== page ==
The two-nation theory has been directly linked to India’s partition. Sir Syed Ahmad Khan, a 19th-century Muslim modernist and reformer, used the term “two nations,” which may have had something to do with the formation of the All India Muslim League in 1906, which was formed to preserve “Muslim interests, amid neglect and under-representation.”
Sir Muhammad Iqbal, a poet and philosopher, proposed an autonomous new state in “northwestern India for Indian Muslims” on December 29, 1930. “A Muslim in one country has considerably more sympathies with a Muslim in another country than with a non-Muslim living in the same country,” Muhammad Ali Jinnah said. As a result, “the socially right notion of Indian Muslims as a country may not be racially correct.” These viewpoints were only part of certain material prior to 1940, and they were not as important as they are now. These viewpoints were the result of the British aim of keeping Hindus and Muslims apart in order to maintain internal peace in India. However, there are secret documents that indicate the Western countries’ grand strategy. Pakistan was formed more as a result of the growing Cold War’s geostrategic imperatives than the two-nation idea.
Why Pakistan Exists
The Cold War between the Soviet Union and the United States had already begun in 1947. Over two centuries, the USSR has vowed to advance south through Afghanistan and Pakistan in order to reach the Arabian Sea’s warm waters (Indian Ocean). As they governed the world through their colonies, the British had always feared this menace. After 1945, the US assumed the role of world hegemon, and the security danger posed by Russia to the globe became a challenge to the US. After World War II ended in 1945, it seemed obvious that India would gain independence.
The withdrawal of the British Army from India would allow the Soviet war machine to invade the subcontinent. India had made it clear to Western nations that its security will be indigenous, not outsourced. India was unwilling to place its military under foreign command. The geostrategic hole could only be filled if the Allies established a buffer zone and controlled it with a native force. Because the British had failed to conquer Afghanistan three times, it was ruled out. The only option to break the impasse was to construct a British or American-controlled zone outside of India in the North West. The British Indian Army will provide the security personnel for this corridor. And it was Jinnah and the two-nation idea that carried out this approach.
Pakistan Army and the State
The US boosted the Pakistan Army in response to the threat posed by the Soviet Union. As a result, the Pakistan Army was given advanced equipment. Because it believed it was a vital component in global politics, the army grew powerful, and the generals began to look down on politicians, wanting their own strategic space. Pakistan’s political-strategic arena has shrunk to the point where a military coup was unavoidable.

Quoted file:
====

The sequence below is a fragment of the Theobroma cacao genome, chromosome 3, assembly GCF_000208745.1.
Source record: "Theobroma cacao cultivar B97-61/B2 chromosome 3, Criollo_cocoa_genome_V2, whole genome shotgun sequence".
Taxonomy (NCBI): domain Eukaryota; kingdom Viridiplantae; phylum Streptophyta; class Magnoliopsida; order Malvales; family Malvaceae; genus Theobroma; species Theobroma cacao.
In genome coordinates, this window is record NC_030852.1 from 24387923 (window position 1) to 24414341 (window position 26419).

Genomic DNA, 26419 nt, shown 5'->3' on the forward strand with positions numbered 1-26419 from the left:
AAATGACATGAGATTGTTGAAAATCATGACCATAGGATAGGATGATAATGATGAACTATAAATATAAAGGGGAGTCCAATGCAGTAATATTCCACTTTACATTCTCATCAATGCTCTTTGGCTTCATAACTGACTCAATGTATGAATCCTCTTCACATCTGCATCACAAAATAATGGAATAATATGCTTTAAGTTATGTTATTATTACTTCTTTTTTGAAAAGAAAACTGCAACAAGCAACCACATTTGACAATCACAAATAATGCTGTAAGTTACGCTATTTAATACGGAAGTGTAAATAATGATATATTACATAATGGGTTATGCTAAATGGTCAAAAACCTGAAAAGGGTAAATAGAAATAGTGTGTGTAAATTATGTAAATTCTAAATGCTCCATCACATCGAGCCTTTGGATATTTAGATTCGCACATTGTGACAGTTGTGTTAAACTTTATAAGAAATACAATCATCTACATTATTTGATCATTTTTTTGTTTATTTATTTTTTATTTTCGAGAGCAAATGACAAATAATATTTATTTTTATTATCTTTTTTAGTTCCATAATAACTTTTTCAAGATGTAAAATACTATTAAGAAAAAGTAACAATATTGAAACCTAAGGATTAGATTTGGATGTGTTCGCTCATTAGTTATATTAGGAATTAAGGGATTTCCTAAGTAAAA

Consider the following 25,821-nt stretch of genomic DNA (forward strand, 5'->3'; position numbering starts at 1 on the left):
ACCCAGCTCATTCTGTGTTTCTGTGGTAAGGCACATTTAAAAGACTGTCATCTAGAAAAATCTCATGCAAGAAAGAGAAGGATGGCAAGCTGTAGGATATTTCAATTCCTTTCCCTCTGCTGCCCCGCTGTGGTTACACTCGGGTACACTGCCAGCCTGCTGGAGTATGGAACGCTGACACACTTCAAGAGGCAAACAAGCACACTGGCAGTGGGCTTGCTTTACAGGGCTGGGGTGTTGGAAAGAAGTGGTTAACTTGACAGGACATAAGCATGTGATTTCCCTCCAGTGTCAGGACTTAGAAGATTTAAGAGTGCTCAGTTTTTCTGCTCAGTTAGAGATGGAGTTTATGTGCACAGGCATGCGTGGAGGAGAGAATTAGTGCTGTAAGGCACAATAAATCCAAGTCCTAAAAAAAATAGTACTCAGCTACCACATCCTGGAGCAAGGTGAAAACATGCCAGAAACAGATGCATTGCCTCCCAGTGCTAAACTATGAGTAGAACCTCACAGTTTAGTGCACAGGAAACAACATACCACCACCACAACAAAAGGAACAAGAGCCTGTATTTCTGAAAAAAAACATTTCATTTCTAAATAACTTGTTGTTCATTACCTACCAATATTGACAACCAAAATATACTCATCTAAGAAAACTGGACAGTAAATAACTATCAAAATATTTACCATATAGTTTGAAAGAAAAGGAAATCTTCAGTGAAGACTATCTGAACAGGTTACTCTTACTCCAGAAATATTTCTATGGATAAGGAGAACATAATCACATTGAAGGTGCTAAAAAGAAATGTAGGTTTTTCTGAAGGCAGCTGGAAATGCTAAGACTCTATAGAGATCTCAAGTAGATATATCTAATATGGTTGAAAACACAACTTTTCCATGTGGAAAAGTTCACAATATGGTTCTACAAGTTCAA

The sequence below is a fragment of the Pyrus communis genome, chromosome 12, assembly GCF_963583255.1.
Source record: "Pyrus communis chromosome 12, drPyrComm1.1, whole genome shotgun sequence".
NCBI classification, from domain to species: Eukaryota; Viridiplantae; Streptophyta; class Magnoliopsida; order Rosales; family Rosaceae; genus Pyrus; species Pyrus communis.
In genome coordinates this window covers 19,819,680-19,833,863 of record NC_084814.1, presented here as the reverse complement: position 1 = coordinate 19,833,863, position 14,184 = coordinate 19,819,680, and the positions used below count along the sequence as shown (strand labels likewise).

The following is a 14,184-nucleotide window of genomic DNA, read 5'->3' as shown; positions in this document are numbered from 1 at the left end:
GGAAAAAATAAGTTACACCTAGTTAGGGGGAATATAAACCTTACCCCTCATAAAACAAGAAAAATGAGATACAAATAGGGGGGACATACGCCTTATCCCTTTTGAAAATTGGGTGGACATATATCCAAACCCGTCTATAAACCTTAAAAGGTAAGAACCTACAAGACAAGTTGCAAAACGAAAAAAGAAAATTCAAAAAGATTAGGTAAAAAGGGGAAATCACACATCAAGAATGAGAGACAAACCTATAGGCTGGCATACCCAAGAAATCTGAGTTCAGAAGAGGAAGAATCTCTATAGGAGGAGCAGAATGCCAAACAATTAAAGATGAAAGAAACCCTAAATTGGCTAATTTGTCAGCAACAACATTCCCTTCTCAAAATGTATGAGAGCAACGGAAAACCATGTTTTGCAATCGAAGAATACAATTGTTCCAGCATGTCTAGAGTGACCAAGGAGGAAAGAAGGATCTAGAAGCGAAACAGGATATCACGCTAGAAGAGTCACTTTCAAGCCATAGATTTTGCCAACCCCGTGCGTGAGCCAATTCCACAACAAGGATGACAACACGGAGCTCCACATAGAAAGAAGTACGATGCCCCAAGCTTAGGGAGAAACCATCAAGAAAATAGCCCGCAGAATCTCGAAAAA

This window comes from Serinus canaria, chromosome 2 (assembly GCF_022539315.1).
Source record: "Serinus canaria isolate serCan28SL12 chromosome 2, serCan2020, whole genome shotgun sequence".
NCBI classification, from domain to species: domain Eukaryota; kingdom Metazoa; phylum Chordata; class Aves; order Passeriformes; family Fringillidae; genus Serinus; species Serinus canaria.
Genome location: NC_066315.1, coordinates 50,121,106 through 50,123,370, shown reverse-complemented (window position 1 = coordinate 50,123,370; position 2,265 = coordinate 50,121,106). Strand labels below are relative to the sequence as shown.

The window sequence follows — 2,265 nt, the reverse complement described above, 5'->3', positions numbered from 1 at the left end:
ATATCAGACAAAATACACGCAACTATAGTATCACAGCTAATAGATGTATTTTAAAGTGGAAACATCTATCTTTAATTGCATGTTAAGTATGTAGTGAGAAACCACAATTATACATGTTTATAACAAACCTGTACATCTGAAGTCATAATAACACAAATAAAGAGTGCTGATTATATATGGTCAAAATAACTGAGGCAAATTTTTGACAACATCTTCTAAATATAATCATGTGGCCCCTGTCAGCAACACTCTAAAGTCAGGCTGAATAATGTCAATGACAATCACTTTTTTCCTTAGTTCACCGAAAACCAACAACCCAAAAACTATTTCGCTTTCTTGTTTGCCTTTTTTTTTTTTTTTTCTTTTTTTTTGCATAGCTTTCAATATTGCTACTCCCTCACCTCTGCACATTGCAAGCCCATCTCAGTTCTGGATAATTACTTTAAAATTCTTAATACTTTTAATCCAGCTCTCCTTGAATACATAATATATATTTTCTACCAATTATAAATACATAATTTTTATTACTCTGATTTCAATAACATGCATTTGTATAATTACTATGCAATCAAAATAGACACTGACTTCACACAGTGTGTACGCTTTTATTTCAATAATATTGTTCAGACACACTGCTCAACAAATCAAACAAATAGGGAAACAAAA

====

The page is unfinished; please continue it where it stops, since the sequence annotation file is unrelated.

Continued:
In order to control greater assets, the army ignored the growth of the people. To justify its existence, it transformed Pakistan into a security-seeking state (over-emphasizing the threat from India), with a strong army seen as a requirement for the country’s survival. Pakistan’s first military coup occurred early in the country’s history, when President Iskander Mirza violated the Constitution and imposed martial law on October 27, 1958, appointing General Ayyub Khan as the top martial law administrator. Ayub Khan deposed Iskander Mirza thirteen days later. That was Pakistan’s final glimpse of democracy. Pakistan’s army has maintained control after this occurrence. Since then, they have been in charge of the defence and foreign affairs portfolios. The Pakistani army is primarily responsible for dealing with external threats, although it is also active in domestic matters.
Pakistan Army and Nationalism
Pakistan’s formation as a nation-state was a hastily conceived concept based on religious ideology. Nationalism was founded on religion. The well-connected, powerful class that flourished under British tutelage were more secular at the time of independence, and religion was a governing element for them, thus there was no sense of nationalism. They saw Partition as an opportunity and seized possession of all the riches and assets that were loosely claimed, amassing vast sums of money in Pakistan’s early years. This evolved into the feudal system that today governs Pakistan. This class desired to protect their money, so they built an army and recruited officers of their choosing, resulting in a symbiotic link between wealth and security. This expanded the army’s involvement in domestic politics. “The army’s image of itself, its domestic role, and Pakistan’s strategic environment will be the most crucial determinants in moulding Pakistan’s fate,” Stephen Cohen wrote in 2004.